The solution – People!

Get and maintain the people who know how to setup, test and configure these security features to protect your network!

Exceptional video, I highly recommend that you and your security team check this out. Then explain what he is saying to your boss!  🙂

Book Review: “Advanced Penetration Testing for Highly Secured Environments: The Ultimate Security Guide”

You may have layers of security, popularly known as “Defense in Depth”, but are your security features setup properly? Are their configuration errors that a vulnerability scan will not find?

What information is being broadcast by your computers, company, or employees, that don’t show up in a software scan?

Many companies think that if they just run a vulnerability scan and it passes that they are good, but is this an accurate test of your network security?

Even if you have a secured environment how could you test this using the actual techniques that a hacker would use to see if your security is up to the challenge?

Enter “Advanced Penetration Testing for Highly Secured Environments: The Ultimate Security Guide” the latest book by Lee Allen and Packt Publishing.

From preparing the scope of a pentest, to learning the tools of pentesting, to installing and running a full mock pentest on a virtual lab, this book truly is the ultimate security guide!

Here is a quick overview of the main topics:

Reconnaissance

Learn about DNS data siphoning techniques, Shodan, and the Google Hacking Data Base. The chapter also covers numerous tools that can help with recovering network, computer, and user information. And sometimes even user documents.

Enumeration

This section includes a very good tutorial on Nmap scanning including using decoys and zombie hosts in your scans, and a look at gathering pertinent information from SNMP.

Exploitation

Exploitation covers installing Kioptrics (a purposefully vulnerable Linux install) and running attacks against it from the Backtrack system. In this chapter the user learns how to retrieve service information from the target system. Then searching the Exploit-DB database (online and in Backtrack) to find exploits against it, and once an exploit is found, compiling and using it in Backtrack.

This chapter then covers transferring data to and from the system and cracking passwords, and finally exploiting the machine with the Metasploit Framework.

Web App Exploitation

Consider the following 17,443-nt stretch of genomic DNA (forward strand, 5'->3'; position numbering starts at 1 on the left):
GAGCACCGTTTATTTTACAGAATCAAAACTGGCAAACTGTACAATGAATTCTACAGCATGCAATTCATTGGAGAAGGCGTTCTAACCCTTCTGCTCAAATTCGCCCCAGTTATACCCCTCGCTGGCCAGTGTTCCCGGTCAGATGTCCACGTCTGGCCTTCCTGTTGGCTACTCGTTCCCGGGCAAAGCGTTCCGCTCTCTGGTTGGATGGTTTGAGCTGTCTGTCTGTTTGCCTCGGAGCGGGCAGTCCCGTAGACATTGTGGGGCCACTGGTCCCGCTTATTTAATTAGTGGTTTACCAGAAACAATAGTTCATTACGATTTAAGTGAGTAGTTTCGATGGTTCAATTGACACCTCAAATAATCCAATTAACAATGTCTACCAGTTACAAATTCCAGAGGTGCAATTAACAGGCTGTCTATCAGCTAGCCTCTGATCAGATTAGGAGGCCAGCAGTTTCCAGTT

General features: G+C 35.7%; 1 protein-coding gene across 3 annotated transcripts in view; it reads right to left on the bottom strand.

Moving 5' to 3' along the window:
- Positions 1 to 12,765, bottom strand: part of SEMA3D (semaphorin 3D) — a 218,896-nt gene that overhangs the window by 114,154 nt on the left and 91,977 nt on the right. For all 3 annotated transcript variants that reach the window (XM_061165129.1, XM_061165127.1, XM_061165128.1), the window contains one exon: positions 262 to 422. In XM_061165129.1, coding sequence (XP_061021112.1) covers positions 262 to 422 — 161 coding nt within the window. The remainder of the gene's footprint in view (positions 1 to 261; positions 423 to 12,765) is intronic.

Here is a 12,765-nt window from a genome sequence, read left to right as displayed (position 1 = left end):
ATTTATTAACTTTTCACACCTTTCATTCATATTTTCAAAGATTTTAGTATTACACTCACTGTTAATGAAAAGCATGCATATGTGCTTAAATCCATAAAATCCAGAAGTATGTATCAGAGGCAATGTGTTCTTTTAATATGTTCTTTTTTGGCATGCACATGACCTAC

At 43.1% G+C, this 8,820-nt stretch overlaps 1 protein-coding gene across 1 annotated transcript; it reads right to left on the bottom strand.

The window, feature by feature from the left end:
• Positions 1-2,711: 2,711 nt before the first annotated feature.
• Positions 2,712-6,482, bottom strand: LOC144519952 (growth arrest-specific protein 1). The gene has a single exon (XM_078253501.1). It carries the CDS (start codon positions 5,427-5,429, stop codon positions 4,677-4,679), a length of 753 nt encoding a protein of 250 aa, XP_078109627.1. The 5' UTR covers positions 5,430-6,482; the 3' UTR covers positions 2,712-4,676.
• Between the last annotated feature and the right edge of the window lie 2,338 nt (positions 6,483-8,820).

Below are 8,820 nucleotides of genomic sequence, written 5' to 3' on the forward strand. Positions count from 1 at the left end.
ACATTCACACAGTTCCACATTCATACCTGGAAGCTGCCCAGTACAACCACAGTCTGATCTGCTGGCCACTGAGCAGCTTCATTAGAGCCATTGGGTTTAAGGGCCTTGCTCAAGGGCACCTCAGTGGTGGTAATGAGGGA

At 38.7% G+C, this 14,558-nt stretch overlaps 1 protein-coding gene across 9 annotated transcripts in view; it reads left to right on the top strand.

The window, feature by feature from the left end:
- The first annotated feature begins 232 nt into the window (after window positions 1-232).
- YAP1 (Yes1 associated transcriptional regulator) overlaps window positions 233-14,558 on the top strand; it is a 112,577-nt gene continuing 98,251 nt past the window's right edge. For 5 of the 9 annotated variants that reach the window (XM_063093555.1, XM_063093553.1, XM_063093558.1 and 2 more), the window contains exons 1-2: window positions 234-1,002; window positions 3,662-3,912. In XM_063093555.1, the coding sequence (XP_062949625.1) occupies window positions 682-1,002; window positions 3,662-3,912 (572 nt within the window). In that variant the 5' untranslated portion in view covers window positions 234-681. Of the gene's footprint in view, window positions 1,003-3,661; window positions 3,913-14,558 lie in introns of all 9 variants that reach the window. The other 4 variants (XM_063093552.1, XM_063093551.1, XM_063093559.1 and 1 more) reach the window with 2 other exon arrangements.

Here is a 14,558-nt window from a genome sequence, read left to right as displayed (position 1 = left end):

Covers creating a virtual lab by installing Kioptrics level 3, pfSense (firewall), HAProxy (load Balancer) and Irongeek’s Mutillidae (contains the OWASP top 10). The author covers detecting Load Balancers and WAP firewall and scanning with the Web Application Attack and Audit Framework (w3af). You also learn how to use WebScarab to record and analyze your pentest and are introduced to Mantra, the pentester’s Plug-In toolkit.

Client Side attacks

Client side attacks are covered including Buffer Overflows, fuzzing, using David Kennedy’s (ReL1K) Fast Track and the Social Engineering Toolkit.

Post Exploitation

This chapter explains data and service enumeration on the target system. This includes which files to try to recover, which logs to analyze, what processes and networking details to view on both Linux and Windows systems. And finally using the exploited machine to scan or gain access to other hosts via pivoting.

Conclusion

The book also covers bypassing firewalls, avoiding detection, data collection tools and reporting.

Okay, after you have learned all of this excellent information, what are you going to do with it? Why not put it to the test with the last two chapters where you build a full testing lab and then run through a mock penetration test using the lab and all the skills that you have learned from the book.

This book is packed full of excellent training and tutorials. The author masterfully walks you through each section with step by step instructions, including screenshots.  It is easy to read and follow, for novice and expert alike. If you are new to pentesting or want to learn more about it, then this is the book for you.

I highly recommend this book.